Monday, February 22, 2010

Children at Risk of Eating Disorders

It has been revealed by the Sun in the UK that half of Britain's six-year-old girls want to be thinner with many convinced it would make them more popular. The shock figure emerged in a study by Cambridge University experts which found most girls consider themselves too fat by age 12.

Chillingly, half the six-year-olds who were asked to pick their ideal shape went for a digitally altered image of themselves three sizes smaller - the most stick-thin they could choose.

The mother of Saffron Davies, the girl who chose the thinnest image of herself as the best, blamed the cult of airbrushed Size Zero models. “Saffron looks through my magazines and says her legs are fat. There is a worrying culture of girls thinking they're overweight from a very young age,” she said.

The experiment was performed for a programme that will air in the UK next week about extreme parental guidance.

Cambridge's Dr Terri Apter said girls linked thinness with being popular and said “it’s distressing”.

The Sun also reported how sports-mad Lucy Davis, five, was branded unhealthily fat by NHS experts in Poole, Dorset - for being one per cent over her ideal Body Mass Index.

It is disturbing that girls as young as five and six are developing a negative awareness about weight and size. Is there a link between this and the article I posted on 1 February stating that record numbers of school-age girls are being treated in hospital for eating disorders in England?

The Sydney Morning Herald reported last June findings from a study published in the Medical Journal Of Australia in 2009. The study found that between July 2002 and June 2005, 101 five- to 13-year-old children were newly diagnosed with an eating disorder. About two-thirds were affected by anorexia nervosa. The rest were experiencing "food avoidant emotional disorder" - a condition unique to children which involves extreme weight loss driven by high anxiety levels, rather than wanting to be thin.

By the time these children received treatment most were experiencing life-threatening complications such as low body temperature, low blood pressure and slowed heart rate.

This trend rings alarm bells with eating-disorder specialists who know the shocking consequences of an eating disorder left unchecked in children. These include the effects of starvation and electrolyte imbalances which can cause cardiac arrest. Sufferers can also experience impaired fertility, stunted growth and thinning of the bones, in some cases to the point of osteoporosis.

"When kids are starved, their brains shrink, they're more likely to get depressed and anxious, their thinking slows down and memory falters,” said Dr Sloane Madden, child psychiatrist at the Children's Hospital at Westmead. “This affects their relationships with their friends. The effects can be reversed with re-feeding, but not always."

These serious complications can be prevented if children at risk are picked up early. "If children get the right treatment early, 70 to 80 per cent get well in 12 months and 90 per cent are better in five years. This is much better than in adults where the recovery rate at five years is less than 50 per cent," Madden says.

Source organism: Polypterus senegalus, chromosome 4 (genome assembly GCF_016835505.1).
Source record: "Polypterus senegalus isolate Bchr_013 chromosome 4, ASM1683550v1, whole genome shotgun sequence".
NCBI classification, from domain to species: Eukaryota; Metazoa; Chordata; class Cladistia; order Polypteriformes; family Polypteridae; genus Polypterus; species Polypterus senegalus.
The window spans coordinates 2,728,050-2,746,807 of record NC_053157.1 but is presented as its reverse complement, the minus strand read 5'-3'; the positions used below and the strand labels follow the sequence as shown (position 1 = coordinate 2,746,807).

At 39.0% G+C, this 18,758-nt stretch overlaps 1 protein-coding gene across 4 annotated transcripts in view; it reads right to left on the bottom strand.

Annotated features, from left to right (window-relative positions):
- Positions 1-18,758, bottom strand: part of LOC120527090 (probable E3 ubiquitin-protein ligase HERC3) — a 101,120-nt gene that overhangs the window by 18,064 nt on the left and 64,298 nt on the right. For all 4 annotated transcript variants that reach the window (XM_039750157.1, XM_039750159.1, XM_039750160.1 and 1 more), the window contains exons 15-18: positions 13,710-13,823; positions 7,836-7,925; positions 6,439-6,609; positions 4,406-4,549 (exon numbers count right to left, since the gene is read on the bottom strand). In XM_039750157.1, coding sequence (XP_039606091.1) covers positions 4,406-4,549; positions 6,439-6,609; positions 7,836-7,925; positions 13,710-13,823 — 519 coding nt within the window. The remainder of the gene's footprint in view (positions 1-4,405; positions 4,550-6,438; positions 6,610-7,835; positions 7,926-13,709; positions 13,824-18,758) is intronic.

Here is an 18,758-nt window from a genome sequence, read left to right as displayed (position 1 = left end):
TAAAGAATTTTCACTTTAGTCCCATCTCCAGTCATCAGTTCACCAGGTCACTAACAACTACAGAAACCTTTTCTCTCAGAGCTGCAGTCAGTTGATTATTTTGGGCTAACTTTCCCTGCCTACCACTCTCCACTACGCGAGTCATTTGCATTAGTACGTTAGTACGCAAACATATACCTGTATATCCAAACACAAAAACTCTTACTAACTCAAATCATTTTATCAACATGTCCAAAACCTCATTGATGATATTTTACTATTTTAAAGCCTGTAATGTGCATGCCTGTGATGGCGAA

The Maudsley Model of family-oriented treatment is the current treatment of choice for children and new training programs for pediatricians and primary-care health workers are being developed. Meanwhile, although eating disorders in children are still rare, hospital admission rates are increasing. Professor Susan Sawyer, director of the Centre for Adolescent Health at the Royal Children's Hospital in Melbourne, says that over the last five years she has seen a dramatic increase in the number of young people presenting with eating disorders, especially among the 10- to 13-year age group.

After intensive research for my book Why Can't I Look the Way I Want; Overcoming Eating Issues coupled with years of devoted work to helping those suffering from eating disorders, I know firsthand that low self esteem and feelings of worthlessness can perpetuate a cycle of self destruction which can lead to the onset of an eating disorder.

It is my personal belief that a positive body image is the result of how you feel about yourself on the inside; that fostering self-love creates inner peace and happiness, and the need to conform to societal and peer pressure diminishes. A negative body image can be a result of self loathing; the need to please others; feelings of hopelessness. And this is not helped by size zero images reflected in the media.

Although media influence is ever-present, parents can aid their child's interpretation of these images and educate them about positive body image. Parents can also increase their child's sense of self worth by focusing on qualities unrelated to size or appearance. If however, a child begins to display an aversion towards food and changes in their eating patterns, seek medical advice as soon as possible so that the child gets the right treatment early. See Treatment Options on page 201 of Why Can’t I Look the Way I Want; Overcoming Eating Issues

1 comment:

  1. "Saffron looks through my magazines" - and there in lies a significant part of the problem here. It is entirely unacceptable that a Mother would let her child read adult women's magazines or leave them lying around in a place where they were accessible. As you say Melinda, parents can aid and help this situation ENORMOUSLY. Exercising some common sense re: what they can get access to is a very good start.